"The news media have made dioxin the focus of a witch hunt by disseminating rumors, hearsay and unconfirmed, unscientific reports," the resolution read, in part.

That position was overwhelmingly supported by President Ronald Reagan in a speech at the AMA convention, calling the resolution "a positive step toward a more reasonable public debate" on the issue.

But Dr. Samuel Epstein, professor of occupational and environmental medicine at the University of Illinois Medical Center in Chicago, called the AMA "incompetent and ignorant" for its stance on dioxin.

"The AMA's contribution in this area is a profound disservice and consistent with their established record of extreme conservatism and lack of information and demonstrated lack of concern for preventive medicine," said Epstein.

And Dr. Paul Wiesner, an assistant director of the CDC said that "Evidence is increasing that there is an association with a rare form of tumor called soft tissue sarcoma after occupational exposure (to dioxin)."



By 1983, the results of studies of Agent Orange and dioxin exposure began to trickle in. They were, for the most part, contradictory and confusing. A series of studies conducted between 1974 and 1983 by Dr. Lennart Hardell, the so called Swedish studies, showed a link between exposure to Agent Orange and soft tissue sarcomas and non-Hodgkin's lymphoma. And in July 1983, the Department of Health and Human Services (HHS) released a report citing "an association" between dioxin exposure and incidence of soft tissue sarcoma.

"The early warning sign has gone up," said Dr. Edward Brandt, Jr., assistant secretary of the HHS.

This was also the year of the Times Beach buy out and growing nationwide concern over dioxin. Few people knew what it was and only Vietnam veterans and researchers knew what it could do to the human body.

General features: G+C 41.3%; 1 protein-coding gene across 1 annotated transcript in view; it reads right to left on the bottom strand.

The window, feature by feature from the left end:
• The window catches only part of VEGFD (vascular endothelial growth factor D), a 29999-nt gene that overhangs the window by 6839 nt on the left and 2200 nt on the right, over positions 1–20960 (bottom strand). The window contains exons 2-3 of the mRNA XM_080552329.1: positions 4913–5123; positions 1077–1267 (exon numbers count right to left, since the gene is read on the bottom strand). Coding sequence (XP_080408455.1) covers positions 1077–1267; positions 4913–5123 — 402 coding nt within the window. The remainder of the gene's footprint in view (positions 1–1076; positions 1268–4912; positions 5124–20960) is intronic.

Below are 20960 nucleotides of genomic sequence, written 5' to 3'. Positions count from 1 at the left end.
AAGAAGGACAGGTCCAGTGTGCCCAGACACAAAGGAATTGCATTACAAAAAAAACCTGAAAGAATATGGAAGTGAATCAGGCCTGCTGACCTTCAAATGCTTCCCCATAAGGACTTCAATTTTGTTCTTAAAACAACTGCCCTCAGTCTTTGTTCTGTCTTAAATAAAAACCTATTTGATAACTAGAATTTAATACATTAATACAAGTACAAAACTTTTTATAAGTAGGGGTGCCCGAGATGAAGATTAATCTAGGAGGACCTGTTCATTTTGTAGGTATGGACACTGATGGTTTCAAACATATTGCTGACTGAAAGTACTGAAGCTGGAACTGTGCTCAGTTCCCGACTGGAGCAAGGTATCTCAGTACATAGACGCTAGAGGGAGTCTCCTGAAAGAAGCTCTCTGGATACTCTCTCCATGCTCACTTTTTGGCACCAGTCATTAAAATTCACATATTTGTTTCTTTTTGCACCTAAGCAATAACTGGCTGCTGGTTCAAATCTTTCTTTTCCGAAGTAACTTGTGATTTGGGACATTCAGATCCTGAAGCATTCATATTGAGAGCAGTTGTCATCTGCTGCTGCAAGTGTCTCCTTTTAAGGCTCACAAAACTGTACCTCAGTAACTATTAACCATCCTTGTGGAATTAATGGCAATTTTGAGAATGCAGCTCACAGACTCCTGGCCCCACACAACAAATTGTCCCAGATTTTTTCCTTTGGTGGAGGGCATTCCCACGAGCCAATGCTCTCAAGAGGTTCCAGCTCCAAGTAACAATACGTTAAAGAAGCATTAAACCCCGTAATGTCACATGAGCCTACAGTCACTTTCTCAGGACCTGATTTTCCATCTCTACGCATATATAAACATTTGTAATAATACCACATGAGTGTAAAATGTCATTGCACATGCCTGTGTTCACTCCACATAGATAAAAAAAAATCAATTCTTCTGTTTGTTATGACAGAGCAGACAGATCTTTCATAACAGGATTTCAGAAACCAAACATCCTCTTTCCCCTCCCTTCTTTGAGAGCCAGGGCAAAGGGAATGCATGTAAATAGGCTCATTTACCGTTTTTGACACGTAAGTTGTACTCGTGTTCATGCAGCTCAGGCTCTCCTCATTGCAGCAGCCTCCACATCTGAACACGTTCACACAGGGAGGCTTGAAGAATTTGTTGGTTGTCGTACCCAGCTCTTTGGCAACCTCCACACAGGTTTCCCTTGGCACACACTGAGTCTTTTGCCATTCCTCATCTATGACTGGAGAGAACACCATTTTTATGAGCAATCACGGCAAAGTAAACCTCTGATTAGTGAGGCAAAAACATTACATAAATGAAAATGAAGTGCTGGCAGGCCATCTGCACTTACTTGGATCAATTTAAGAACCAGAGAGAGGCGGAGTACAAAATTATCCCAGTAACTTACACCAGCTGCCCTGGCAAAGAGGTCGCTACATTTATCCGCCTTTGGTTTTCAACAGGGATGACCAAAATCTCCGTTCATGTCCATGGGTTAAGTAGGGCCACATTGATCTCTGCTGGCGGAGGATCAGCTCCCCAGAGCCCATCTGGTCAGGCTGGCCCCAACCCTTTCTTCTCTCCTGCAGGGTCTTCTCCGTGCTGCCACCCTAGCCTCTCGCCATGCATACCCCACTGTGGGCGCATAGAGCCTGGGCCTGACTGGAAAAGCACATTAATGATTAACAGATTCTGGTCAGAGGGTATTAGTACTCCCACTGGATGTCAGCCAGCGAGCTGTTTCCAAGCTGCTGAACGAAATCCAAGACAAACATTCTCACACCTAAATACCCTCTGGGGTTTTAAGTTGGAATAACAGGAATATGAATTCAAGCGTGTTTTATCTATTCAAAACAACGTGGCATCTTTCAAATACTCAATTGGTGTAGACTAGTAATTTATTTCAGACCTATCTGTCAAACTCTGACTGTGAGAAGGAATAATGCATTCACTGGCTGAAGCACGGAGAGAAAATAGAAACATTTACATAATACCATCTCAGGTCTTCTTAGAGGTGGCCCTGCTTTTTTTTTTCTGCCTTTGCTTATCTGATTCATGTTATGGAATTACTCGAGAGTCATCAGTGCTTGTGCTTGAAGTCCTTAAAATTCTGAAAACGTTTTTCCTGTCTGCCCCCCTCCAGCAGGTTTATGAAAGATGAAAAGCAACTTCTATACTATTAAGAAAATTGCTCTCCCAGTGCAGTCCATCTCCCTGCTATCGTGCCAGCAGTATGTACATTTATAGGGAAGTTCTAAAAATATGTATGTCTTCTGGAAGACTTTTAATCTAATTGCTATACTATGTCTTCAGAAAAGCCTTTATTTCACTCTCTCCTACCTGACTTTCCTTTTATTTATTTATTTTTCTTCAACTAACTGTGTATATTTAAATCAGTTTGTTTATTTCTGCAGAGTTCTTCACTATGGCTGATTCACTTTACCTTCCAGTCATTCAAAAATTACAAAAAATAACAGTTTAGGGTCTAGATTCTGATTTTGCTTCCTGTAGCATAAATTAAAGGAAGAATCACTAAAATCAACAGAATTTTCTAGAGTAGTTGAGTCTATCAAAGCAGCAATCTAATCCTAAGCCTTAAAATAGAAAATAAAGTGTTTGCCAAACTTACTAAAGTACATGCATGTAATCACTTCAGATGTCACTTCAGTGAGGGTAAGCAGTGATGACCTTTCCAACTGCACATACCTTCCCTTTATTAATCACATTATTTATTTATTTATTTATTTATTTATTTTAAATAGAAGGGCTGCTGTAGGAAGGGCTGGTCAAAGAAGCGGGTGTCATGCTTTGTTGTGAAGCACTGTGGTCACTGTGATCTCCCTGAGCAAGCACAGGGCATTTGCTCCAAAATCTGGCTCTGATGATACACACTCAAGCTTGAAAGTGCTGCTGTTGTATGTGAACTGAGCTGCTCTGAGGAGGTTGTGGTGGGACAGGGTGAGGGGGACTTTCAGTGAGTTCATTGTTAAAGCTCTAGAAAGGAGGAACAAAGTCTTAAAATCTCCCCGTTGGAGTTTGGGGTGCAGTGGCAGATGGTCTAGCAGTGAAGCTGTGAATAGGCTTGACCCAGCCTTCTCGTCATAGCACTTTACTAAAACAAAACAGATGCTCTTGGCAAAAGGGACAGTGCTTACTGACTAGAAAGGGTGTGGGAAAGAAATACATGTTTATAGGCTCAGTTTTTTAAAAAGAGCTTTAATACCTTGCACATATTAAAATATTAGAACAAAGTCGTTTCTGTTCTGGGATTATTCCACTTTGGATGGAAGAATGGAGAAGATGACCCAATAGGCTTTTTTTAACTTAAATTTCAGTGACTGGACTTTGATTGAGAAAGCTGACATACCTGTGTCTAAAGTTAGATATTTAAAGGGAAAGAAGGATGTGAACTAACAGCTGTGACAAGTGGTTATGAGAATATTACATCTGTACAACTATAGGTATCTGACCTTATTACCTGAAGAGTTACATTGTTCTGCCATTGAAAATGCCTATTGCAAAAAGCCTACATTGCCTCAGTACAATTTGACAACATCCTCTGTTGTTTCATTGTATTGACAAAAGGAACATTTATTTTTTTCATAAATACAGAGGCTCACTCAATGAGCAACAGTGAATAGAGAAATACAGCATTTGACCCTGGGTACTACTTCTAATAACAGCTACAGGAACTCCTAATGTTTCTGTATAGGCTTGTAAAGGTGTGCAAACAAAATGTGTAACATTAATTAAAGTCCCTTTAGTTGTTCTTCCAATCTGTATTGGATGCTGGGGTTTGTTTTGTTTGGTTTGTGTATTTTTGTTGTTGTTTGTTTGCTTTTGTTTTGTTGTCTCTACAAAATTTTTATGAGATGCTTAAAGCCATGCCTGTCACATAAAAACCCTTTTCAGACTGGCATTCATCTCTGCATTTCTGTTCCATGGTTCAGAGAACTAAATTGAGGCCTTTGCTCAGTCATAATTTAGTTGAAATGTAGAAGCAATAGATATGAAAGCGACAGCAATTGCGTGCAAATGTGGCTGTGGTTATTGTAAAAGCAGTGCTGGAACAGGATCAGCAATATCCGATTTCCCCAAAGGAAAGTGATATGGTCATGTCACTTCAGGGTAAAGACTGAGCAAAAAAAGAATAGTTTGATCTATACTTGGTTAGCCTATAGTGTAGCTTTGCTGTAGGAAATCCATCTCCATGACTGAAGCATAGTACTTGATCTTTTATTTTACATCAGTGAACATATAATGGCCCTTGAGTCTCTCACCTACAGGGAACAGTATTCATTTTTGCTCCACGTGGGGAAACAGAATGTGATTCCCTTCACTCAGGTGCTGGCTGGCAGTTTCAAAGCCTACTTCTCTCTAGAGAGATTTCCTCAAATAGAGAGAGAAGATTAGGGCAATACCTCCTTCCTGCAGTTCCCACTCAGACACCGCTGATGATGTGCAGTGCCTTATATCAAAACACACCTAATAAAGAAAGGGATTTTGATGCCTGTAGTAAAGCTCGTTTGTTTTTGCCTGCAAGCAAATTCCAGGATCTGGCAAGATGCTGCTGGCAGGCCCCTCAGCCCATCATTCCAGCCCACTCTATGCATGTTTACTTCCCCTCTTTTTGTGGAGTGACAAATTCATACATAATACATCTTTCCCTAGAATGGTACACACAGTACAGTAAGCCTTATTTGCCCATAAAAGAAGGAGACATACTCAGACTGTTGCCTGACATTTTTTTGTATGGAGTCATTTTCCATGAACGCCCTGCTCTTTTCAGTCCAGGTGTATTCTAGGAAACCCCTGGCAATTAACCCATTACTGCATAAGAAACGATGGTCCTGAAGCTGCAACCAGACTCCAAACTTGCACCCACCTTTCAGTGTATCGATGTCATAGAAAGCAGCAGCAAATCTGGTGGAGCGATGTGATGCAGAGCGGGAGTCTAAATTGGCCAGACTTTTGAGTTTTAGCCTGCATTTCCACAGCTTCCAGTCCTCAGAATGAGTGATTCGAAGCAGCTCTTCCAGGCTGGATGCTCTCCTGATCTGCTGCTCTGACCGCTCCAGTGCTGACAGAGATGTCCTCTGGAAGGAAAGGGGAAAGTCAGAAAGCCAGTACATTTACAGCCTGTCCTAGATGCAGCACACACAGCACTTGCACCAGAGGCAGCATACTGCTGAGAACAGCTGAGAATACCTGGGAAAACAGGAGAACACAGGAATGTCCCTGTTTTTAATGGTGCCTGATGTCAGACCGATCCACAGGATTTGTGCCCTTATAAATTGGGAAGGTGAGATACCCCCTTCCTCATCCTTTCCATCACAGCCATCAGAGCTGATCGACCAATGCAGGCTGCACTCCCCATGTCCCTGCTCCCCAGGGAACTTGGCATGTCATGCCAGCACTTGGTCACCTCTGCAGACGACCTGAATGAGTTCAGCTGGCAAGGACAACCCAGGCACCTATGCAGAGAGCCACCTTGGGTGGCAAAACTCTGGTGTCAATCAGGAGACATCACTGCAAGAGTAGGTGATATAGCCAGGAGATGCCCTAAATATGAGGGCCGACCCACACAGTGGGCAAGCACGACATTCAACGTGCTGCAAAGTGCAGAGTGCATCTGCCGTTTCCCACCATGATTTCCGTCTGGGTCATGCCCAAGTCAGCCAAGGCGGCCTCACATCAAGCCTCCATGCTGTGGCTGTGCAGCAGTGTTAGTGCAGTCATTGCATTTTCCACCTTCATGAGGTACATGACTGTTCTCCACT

In December 1983, the EPA announced a nationwide plan to clean up more than 200 dioxin contaminated sites, including 50 plants where 2,4,5-T had been manufactured. The cost of the cleanup was put at $250 million and was expected to take four years.

But barely two months later, in February, 1984, the U.S. Air Force released the first part of a three part study on Operation Ranch Hand pilots and crewmen. It concluded that the 1,269 pilots and crewmen involved in the herbicide spraying program in Vietnam suffered no higher death or serious illness rates than the general population.

But to Vietnam veterans, studying aircrews who had handled drums of Agent Orange, and not the soldiers exposed to it, was like testing the crew of the Enola Gay for the effects of radiation, not the survivors of Hiroshima.

Said Maj. Gen. Murphy Chesney, deputy Air Force Surgeon General: "Do I worry as a physician because we used it? The answer is no. I say war is hell, you've got to win it. Agent Orange was a war agent. It was used to protect our ground troops. It saved millions of lives possibly, thousands, anyway, in Vietnam."

MACV memorandums written during the war did not support Chesney's claims that Agent Orange saved lives, but no one questioned him on his conclusions because those documents were still classified.

The VA, meanwhile, continued to dismiss veterans health complaints if they dealt with exposure to Agent Orange.

"A lot of veterans are scared because of early news reports of physical damage, while some among any large number of people are going to have health problems such as a matter of routine natural incidence," said Dr. Barclay Shepard, director of Agent Orange Studies for the VA. "Put that together with disillusionment over the Vietnam War and anger with the government and there is little wonder that many veterans truly believe that they have in some way been hurt. But the evidence has not supported a cause and effect relationship."